Yellowstone Lake.We had to spend nearly two hours filing the accident report with park rangers. They said that they were sorry this happened to us, but good thing is that nobody got hurt. The ranger who helped us with paperwork also showed me a hole in his car, which was a result of a bison attack. So at the end, I suppose that being rammed by ranger is still preferable than being rammed by bison.

Lunch by Yellowstone Lake.The worst thing about an accident was that it cast a shadow on the rest of the trip for Danya. During the next day he called our insurance company, and the rental company, and was still not sure if we would have to pay extra money to either one of those agencies.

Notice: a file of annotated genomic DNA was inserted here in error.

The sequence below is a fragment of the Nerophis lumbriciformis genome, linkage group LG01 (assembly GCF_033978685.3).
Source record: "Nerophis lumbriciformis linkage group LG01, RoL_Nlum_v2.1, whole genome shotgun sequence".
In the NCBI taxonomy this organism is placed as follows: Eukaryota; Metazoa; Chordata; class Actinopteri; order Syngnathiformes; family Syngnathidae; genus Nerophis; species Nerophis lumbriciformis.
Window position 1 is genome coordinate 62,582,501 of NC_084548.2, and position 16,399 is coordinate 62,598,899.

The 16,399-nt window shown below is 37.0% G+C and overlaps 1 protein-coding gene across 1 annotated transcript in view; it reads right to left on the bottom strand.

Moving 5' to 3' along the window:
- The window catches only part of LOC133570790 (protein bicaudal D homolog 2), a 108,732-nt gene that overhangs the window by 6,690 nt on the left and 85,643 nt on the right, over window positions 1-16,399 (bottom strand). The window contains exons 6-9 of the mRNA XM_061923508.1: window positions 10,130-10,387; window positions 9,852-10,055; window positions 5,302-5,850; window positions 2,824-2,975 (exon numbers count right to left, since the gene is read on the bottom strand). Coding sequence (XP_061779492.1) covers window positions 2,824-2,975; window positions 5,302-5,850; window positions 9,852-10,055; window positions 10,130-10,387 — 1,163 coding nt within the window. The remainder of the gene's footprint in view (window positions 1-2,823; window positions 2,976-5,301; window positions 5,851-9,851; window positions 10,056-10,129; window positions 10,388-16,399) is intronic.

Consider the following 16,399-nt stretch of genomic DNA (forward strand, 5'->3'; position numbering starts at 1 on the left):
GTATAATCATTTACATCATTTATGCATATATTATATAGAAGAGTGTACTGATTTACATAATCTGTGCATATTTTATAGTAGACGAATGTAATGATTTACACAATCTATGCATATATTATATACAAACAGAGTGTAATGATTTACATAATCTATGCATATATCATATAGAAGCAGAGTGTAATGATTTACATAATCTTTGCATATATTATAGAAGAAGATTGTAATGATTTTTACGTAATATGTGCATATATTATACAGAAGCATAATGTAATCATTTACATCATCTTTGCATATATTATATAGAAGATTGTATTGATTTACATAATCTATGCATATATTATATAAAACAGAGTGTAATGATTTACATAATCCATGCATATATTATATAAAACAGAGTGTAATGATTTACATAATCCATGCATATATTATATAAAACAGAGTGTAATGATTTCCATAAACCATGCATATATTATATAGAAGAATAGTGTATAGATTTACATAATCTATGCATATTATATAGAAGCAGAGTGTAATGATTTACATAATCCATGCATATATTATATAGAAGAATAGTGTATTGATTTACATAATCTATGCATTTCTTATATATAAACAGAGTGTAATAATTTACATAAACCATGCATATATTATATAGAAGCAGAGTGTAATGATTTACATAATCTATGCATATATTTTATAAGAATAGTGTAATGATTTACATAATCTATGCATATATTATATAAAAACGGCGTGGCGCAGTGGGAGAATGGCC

Bisons are no longer our friends.By the time we got to the Yellowstone lodge, the only place where we can get any food was a self-service cafeteria with a poor selection. So much for driving there to have a nice lunch. Oh well.

Yellowstone Falls.After that we went to see the Yellowstone Canyon. The views were quite glorious, especially one of the waterfall overlooks, where one can see the falls close up from above and feel the power of nature.

Grand Canyon of Yellowstone.On our way home we got stuck in another traffic jam. This time it was deers and inconsiderate people, who were stopping to snap pictures of them and blocking the ongoing traffic. Luckily, at some point park rangers came to the rescue and dispersed the crowd.

Brink of the Upper Falls trail.We went to the pools in the hotel, and due to late lunch, we skipped dinner. I had some nuts and bananas left for the kids, and Daniеl’s mom bought them pop-corn from the vending machine. To be honest, all this dinner skipping worked out not too bad for me, Danya and his dad — all of us shed a few pounds during this trip.